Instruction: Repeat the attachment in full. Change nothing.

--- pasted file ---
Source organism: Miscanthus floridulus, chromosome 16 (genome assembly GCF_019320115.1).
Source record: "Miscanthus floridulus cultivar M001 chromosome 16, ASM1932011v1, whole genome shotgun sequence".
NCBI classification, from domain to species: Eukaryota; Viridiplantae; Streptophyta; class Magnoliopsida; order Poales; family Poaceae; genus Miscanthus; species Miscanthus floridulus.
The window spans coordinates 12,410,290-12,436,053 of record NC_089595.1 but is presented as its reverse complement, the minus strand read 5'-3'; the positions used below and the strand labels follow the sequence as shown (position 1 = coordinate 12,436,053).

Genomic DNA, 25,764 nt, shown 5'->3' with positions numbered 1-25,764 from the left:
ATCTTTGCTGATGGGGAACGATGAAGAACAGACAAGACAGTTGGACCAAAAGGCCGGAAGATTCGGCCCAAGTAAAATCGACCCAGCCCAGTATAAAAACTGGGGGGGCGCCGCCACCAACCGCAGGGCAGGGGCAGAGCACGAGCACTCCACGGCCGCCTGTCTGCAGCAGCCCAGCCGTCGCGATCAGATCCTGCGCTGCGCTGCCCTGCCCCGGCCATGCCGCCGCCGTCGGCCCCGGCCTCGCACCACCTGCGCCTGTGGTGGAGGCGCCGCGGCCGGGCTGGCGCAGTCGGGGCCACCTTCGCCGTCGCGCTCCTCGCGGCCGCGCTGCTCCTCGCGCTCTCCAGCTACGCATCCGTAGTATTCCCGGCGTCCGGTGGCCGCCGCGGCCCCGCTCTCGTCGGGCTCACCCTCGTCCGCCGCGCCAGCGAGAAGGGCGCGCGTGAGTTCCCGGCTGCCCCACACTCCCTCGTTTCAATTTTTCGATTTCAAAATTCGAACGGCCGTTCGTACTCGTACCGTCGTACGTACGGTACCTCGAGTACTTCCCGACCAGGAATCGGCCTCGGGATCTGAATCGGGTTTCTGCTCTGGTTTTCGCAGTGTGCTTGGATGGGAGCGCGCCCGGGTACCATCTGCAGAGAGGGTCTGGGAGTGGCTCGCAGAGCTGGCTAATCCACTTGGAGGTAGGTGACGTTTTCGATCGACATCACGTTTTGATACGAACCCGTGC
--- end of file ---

Source organism: Miscanthus floridulus, chromosome 16 (genome assembly GCF_019320115.1).
Source record: "Miscanthus floridulus cultivar M001 chromosome 16, ASM1932011v1, whole genome shotgun sequence".
NCBI classification, from domain to species: Eukaryota; Viridiplantae; Streptophyta; class Magnoliopsida; order Poales; family Poaceae; genus Miscanthus; species Miscanthus floridulus.
The window spans coordinates 12,410,290-12,436,053 of record NC_089595.1 but is presented as its reverse complement, the minus strand read 5'-3'; the positions used below and the strand labels follow the sequence as shown (position 1 = coordinate 12,436,053).

Genomic DNA, 25,764 nt, shown 5'->3' with positions numbered 1-25,764 from the left:
ATCTTTGCTGATGGGGAACGATGAAGAACAGACAAGACAGTTGGACCAAAAGGCCGGAAGATTCGGCCCAAGTAAAATCGACCCAGCCCAGTATAAAAACTGGGGGGGCGCCGCCACCAACCGCAGGGCAGGGGCAGAGCACGAGCACTCCACGGCCGCCTGTCTGCAGCAGCCCAGCCGTCGCGATCAGATCCTGCGCTGCGCTGCCCTGCCCCGGCCATGCCGCCGCCGTCGGCCCCGGCCTCGCACCACCTGCGCCTGTGGTGGAGGCGCCGCGGCCGGGCTGGCGCAGTCGGGGCCACCTTCGCCGTCGCGCTCCTCGCGGCCGCGCTGCTCCTCGCGCTCTCCAGCTACGCATCCGTAGTATTCCCGGCGTCCGGTGGCCGCCGCGGCCCCGCTCTCGTCGGGCTCACCCTCGTCCGCCGCGCCAGCGAGAAGGGCGCGCGTGAGTTCCCGGCTGCCCCACACTCCCTCGTTTCAATTTTTCGATTTCAAAATTCGAACGGCCGTTCGTACTCGTACCGTCGTACGTACGGTACCTCGAGTACTTCCCGACCAGGAATCGGCCTCGGGATCTGAATCGGGTTTCTGCTCTGGTTTTCGCAGTGTGCTTGGATGGGAGCGCGCCCGGGTACCATCTGCAGAGAGGGTCTGGGAGTGGCTCGCAGAGCTGGCTAATCCACTTGGAGGTAGGTGACGTTTTCGATCGACATCACGTTTTGATACGAACCCGTGC